Are you lonely? If so, you are not alone.
A survey released earlier this month of 20,000 U.S. adults found that nearly half of people suffer from feelings of loneliness. The evaluation of loneliness was measured by an often-used score of 43 or higher on the University of California, Los Angeles “Loneliness Scale,” a 20-item questionnaire developed to measure feelings of loneliness and social isolation.
Loneliness is both a health issue and a social issue and, often times, subjective. “We view a person’s physical, mental and social health as being entirely connected,” David Cordani, president and chief executive officer of Cigna, said in a statement. “We’re seeing a lack of human connection, which ultimately leads to a lack of vitality,” he said, “or a disconnect between mind and body.”
The findings build on previous research that showed loneliness is on the rise among younger people, and is not just a critical issue for older people. Regardless of the age of the person affected, loneliness is just as much of a health risk as being obese. An American Psychological Association study released in August concluded that lonely people are at a greater risk for premature death.
Here’s what else the Cigna report found:
• Only around half of Americans (53%) say they have meaningful, daily face-to-face social interactions, including an extended conversation with a friend or spending quality time with family.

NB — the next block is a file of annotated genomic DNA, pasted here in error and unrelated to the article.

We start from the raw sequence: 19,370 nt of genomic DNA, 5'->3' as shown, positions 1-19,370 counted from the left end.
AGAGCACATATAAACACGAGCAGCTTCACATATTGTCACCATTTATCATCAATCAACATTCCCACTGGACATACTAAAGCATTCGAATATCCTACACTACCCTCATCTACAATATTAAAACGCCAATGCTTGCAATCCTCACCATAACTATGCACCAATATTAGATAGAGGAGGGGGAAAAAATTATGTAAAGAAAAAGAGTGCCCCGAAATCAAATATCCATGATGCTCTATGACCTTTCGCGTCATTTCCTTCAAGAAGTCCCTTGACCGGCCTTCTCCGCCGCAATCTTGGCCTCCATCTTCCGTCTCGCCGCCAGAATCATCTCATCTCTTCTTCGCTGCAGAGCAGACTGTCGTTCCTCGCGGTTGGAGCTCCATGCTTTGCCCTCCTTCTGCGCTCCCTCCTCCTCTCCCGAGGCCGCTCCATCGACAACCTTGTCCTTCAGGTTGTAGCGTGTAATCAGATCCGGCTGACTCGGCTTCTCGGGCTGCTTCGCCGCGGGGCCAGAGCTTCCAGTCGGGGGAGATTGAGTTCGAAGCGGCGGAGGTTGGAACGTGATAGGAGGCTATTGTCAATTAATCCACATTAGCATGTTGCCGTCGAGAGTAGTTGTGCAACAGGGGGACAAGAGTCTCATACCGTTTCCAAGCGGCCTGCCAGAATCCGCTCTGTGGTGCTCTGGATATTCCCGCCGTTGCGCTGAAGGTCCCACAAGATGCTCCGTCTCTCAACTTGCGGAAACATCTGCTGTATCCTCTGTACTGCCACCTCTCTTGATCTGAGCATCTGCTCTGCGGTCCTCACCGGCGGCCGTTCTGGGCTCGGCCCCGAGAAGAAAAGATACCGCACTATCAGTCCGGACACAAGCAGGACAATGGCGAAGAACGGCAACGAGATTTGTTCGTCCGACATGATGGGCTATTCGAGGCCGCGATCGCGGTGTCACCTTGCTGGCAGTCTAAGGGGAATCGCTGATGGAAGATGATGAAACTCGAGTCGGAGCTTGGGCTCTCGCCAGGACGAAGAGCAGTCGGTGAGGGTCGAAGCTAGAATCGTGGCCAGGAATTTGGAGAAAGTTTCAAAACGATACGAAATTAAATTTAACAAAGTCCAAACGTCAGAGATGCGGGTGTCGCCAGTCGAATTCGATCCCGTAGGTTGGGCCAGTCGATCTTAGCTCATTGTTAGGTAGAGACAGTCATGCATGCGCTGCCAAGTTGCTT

• Members of Generation Z (adults aged 18-22 for the purposes of this study) say they are the loneliest generation and claim to be in worse health than older generations.
• Social media use alone is not a predictor of loneliness, as heavy users have a loneliness score (43.5) that is only slightly higher than people who say they never use social media (41.7).
So what’s behind this loneliness in America? Here are some theories:
1. Retired and overworked people face lonely days and nights
Of course, as people age and lose family members and friends, and cut down on work, they are susceptible to loneliness. A 2012 University of California, San Francisco study found that people aged 60 years old and older who said they felt lonely were 45% more at risk of dying earlier than those who did not feel lonely, and were also more prone to mental and physical decline.
More surprising: That study found 43% of older adults felt lonely, even though only 18% actually lived alone. For older people, this raises questions about the quality of institutional and community care. Loneliness, the researchers said, is more a feeling of isolation and desolation, while depression is a mental health issue where people may feel hopeless and suffer from an extreme lack of energy.